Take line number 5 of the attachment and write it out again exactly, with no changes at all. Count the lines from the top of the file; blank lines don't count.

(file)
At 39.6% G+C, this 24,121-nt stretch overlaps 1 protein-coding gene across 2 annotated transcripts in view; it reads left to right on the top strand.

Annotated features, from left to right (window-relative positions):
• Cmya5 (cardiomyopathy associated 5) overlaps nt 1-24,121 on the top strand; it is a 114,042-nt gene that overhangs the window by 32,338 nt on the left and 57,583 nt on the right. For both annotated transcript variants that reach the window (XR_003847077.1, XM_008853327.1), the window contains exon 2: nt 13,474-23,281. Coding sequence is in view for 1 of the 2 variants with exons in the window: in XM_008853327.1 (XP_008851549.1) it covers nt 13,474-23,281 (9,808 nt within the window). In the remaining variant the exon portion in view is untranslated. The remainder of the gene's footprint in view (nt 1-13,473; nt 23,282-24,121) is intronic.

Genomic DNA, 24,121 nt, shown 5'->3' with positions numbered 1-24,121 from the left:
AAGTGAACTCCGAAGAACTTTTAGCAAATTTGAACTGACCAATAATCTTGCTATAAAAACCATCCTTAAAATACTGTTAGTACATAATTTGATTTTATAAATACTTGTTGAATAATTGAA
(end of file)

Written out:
AAGTGAACTCCGAAGAACTTTTAGCAAATTTGAACTGACCAATAATCTTGCTATAAAAACCATCCTTAAAATACTGTTAGTACATAATTTGATTTTATAAATACTTGTTGAATAATTGAA